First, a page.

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Young People who Sexually Abuse

The Earl of Listowel asked Her Majesty's Government:

The Minister of State, Home Office (Lord Falconer of Thoroton): This Government are already taking a number of steps to address the needs and risks associated with young people who sexually abuse. The Home Office-sponsored Youth Justice Board issued in November effective practice guidance to youth offending teams to help to ensure that current work with young sexual abusers is as effective as possible. We are also funding a study into the characteristics of children and young people who sexually abuse. This is due to report in December 2005. In addition, we have established a two-year pilot developing assessment tools and programmes in three juvenile establishments for 15 to 21 year olds; and the Youth Justice Board is currently mapping services for young sexual abusers nationwide in conjunction with the National Organisation for the Treatment of Abusers and the National Society for the Prevention of Cruelty to Children. This is due to report in the autumn.

The Home Office and Youth Justice Board have also set up an interdepartmental working group with the Department of Health and the Department for Education and Skills to look at the whole issue of young people who sexually abuse. We will consider the further timetable when this has completed its work and in the light of what resources will be required. Joan

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National Emergency Warnings

Baroness Anelay of St Johns asked Her Majesty's Government:

    Further to the Answer by Lord Falconer of Thoroton on 25 March (HL Deb, col. 652), what agreements they have reached with terrestrial, cable and satellite broadcasters that will ensure that any special national warning will be in a format that is accessible by those who have hearing and sight impairment.[HL2310]

Lord Falconer of Thoroton: Our current arrangement for warning the public about major emergencies involves using the broadcasters and their full range of services. This includes TV (with sign language or subtitles as necessary), radio including minority language broadcasts, Teletext, Ceefax and through websites. Such arrangements are appropriate to existing and anticipated threat levels.

These major emergency information procedures are separate from the National Attack Warning System (which my right honourable friend Lord Macdonald of Tradeston described on 12 March). This system is maintained by the Government for use in general war to alert the public. However, plans also provide for a considerable amount of public education material to be produced in the period of tension which would precede the need to invoke use of the system. This would ensure that no members of the public were disadvantaged by disability or language needs. John B

Iraq: Postwar Reconstruction

Lord Moynihan asked Her Majesty's Government:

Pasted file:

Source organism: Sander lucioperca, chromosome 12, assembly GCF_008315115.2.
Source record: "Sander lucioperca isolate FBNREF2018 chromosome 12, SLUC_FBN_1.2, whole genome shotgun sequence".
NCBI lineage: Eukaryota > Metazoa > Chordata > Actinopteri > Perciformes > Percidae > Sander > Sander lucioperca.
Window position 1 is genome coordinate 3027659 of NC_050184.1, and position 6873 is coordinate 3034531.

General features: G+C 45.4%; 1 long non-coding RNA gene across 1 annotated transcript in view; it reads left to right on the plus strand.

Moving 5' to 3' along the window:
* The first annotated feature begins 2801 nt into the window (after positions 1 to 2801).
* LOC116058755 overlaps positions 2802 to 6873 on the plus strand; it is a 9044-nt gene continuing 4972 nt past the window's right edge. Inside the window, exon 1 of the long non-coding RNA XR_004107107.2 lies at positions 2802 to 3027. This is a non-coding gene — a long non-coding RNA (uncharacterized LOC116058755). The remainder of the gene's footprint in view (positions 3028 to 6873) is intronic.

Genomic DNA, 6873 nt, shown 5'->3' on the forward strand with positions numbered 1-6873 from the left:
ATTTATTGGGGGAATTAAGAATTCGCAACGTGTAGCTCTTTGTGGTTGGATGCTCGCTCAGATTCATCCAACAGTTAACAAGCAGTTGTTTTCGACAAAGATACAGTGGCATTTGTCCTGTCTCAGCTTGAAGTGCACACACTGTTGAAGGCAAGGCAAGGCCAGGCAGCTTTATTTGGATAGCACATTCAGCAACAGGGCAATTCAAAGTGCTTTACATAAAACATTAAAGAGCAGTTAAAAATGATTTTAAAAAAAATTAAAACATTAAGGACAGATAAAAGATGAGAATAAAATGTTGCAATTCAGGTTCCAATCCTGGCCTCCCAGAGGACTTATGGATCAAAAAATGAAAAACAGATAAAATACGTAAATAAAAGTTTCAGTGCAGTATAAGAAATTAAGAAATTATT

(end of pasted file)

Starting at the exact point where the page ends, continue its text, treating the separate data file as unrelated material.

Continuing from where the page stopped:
Whether they will place a resolution before the United Nations Security Council to ensure United Nations support for a strategy for the postwar reconstruction of Iraq, when appropriate.[HL2294]

The Minister for Trade (Baroness Symons of Vernham Dean): We will seek new UN Security Council resolutions to affirm Iraq's integrity to ensure a rapid delivery of humanitarian relief and endorse an appropriate post-conflict administration for Iraq.

The Earl of Sandwich asked Her Majesty's Government:

    Whether they will support a United States-led administration in post-war Iraq; whether they would participate in such an administration; on what experience an administration would be based; and how they envisage the timetable for reconstruction, based on a United Nations resolution.[HL2321]

Baroness Symons of Vernham Dean: In the days immediately following the cessation of military activity, a US-led military coalition will provide security. The United States Office of Reconstruction and Humanitarian Assistance (ORHA), headed by General Jay Garner (Rtd), will co-ordinate civil relief and humanitarian asistance. UK personnel will be attached to ORHA.

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We aim to ensure UN endorsement, of and involvement in, post-Saddam administration of Iraq in order to secure the widest possible international support to rebuild Iraq as soon as possible. We are also discussing with partners the possibility of a UN Special Representative for Iraq.

A UN Security Council Resolution allowing the current Oil for Food programme to continue has now been unanimously passed. We will also seek new UN resolutions to affirm Iraq's territorial integrity, ensure rapid delivery of humanitarian relief and endorse an appropriate post-conflict administration for Iraq. We want to see Iraqis running their own affairs as soon as possible. bjc

European Security and Defence Policy: Effect of Differences over Iraq

Lord Moynihan asked Her Majesty's Government:

    What implications they consider the policies of Germany and France towards Iraq have for the European Defence and Security Policy and for the formulation of a meaningful common foreign policy.[HL2297]